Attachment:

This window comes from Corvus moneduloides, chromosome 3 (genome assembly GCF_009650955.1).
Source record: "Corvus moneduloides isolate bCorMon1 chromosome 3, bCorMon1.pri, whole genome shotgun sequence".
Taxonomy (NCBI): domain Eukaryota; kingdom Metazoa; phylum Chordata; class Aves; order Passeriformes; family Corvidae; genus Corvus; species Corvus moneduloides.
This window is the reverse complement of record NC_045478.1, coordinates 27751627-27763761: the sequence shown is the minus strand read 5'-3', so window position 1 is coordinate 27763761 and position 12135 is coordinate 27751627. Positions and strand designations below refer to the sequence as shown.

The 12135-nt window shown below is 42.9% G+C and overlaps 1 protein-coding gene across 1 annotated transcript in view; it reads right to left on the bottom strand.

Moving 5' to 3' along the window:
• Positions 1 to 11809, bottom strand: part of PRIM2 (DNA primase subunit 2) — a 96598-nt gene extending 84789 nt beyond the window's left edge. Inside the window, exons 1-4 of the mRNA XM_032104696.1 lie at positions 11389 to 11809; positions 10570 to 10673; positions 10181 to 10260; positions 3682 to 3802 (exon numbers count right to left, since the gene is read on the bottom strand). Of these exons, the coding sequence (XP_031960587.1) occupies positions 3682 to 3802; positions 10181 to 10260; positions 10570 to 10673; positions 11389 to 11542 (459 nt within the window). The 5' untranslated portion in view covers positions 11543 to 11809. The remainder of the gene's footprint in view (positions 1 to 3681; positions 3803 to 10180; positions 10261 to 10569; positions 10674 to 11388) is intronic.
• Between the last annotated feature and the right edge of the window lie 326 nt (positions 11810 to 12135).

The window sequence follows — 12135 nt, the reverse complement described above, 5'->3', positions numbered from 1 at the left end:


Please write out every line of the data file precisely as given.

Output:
This window comes from Corvus moneduloides, chromosome 3 (genome assembly GCF_009650955.1).
Source record: "Corvus moneduloides isolate bCorMon1 chromosome 3, bCorMon1.pri, whole genome shotgun sequence".
Taxonomy (NCBI): domain Eukaryota; kingdom Metazoa; phylum Chordata; class Aves; order Passeriformes; family Corvidae; genus Corvus; species Corvus moneduloides.
This window is the reverse complement of record NC_045478.1, coordinates 27751627-27763761: the sequence shown is the minus strand read 5'-3', so window position 1 is coordinate 27763761 and position 12135 is coordinate 27751627. Positions and strand designations below refer to the sequence as shown.

The 12135-nt window shown below is 42.9% G+C and overlaps 1 protein-coding gene across 1 annotated transcript in view; it reads right to left on the bottom strand.

Moving 5' to 3' along the window:
• Positions 1 to 11809, bottom strand: part of PRIM2 (DNA primase subunit 2) — a 96598-nt gene extending 84789 nt beyond the window's left edge. Inside the window, exons 1-4 of the mRNA XM_032104696.1 lie at positions 11389 to 11809; positions 10570 to 10673; positions 10181 to 10260; positions 3682 to 3802 (exon numbers count right to left, since the gene is read on the bottom strand). Of these exons, the coding sequence (XP_031960587.1) occupies positions 3682 to 3802; positions 10181 to 10260; positions 10570 to 10673; positions 11389 to 11542 (459 nt within the window). The 5' untranslated portion in view covers positions 11543 to 11809. The remainder of the gene's footprint in view (positions 1 to 3681; positions 3803 to 10180; positions 10261 to 10569; positions 10674 to 11388) is intronic.
• Between the last annotated feature and the right edge of the window lie 326 nt (positions 11810 to 12135).

The window sequence follows — 12135 nt, the reverse complement described above, 5'->3', positions numbered from 1 at the left end: